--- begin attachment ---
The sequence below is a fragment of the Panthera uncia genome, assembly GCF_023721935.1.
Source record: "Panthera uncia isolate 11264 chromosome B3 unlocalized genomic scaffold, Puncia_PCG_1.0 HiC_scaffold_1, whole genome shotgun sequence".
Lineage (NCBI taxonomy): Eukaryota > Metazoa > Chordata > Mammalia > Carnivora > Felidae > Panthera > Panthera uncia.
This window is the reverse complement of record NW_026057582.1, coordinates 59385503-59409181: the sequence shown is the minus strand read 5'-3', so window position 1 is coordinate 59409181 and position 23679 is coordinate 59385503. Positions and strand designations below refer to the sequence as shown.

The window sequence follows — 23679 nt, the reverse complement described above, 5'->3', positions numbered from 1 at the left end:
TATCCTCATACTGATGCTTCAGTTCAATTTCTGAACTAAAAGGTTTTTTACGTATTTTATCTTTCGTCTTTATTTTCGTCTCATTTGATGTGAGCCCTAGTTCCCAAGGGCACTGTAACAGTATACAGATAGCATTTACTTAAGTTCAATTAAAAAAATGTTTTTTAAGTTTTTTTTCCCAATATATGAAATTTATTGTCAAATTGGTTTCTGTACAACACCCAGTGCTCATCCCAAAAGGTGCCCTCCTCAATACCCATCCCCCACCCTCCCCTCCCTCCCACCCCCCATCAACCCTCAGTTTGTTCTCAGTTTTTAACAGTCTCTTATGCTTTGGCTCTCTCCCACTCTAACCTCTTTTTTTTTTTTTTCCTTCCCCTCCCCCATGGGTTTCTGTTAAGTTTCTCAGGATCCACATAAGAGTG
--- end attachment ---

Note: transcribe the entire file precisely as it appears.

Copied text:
The sequence below is a fragment of the Panthera uncia genome, assembly GCF_023721935.1.
Source record: "Panthera uncia isolate 11264 chromosome B3 unlocalized genomic scaffold, Puncia_PCG_1.0 HiC_scaffold_1, whole genome shotgun sequence".
Lineage (NCBI taxonomy): Eukaryota > Metazoa > Chordata > Mammalia > Carnivora > Felidae > Panthera > Panthera uncia.
This window is the reverse complement of record NW_026057582.1, coordinates 59385503-59409181: the sequence shown is the minus strand read 5'-3', so window position 1 is coordinate 59409181 and position 23679 is coordinate 59385503. Positions and strand designations below refer to the sequence as shown.

The window sequence follows — 23679 nt, the reverse complement described above, 5'->3', positions numbered from 1 at the left end:
TATCCTCATACTGATGCTTCAGTTCAATTTCTGAACTAAAAGGTTTTTTACGTATTTTATCTTTCGTCTTTATTTTCGTCTCATTTGATGTGAGCCCTAGTTCCCAAGGGCACTGTAACAGTATACAGATAGCATTTACTTAAGTTCAATTAAAAAAATGTTTTTTAAGTTTTTTTTCCCAATATATGAAATTTATTGTCAAATTGGTTTCTGTACAACACCCAGTGCTCATCCCAAAAGGTGCCCTCCTCAATACCCATCCCCCACCCTCCCCTCCCTCCCACCCCCCATCAACCCTCAGTTTGTTCTCAGTTTTTAACAGTCTCTTATGCTTTGGCTCTCTCCCACTCTAACCTCTTTTTTTTTTTTTTCCTTCCCCTCCCCCATGGGTTTCTGTTAAGTTTCTCAGGATCCACATAAGAGTG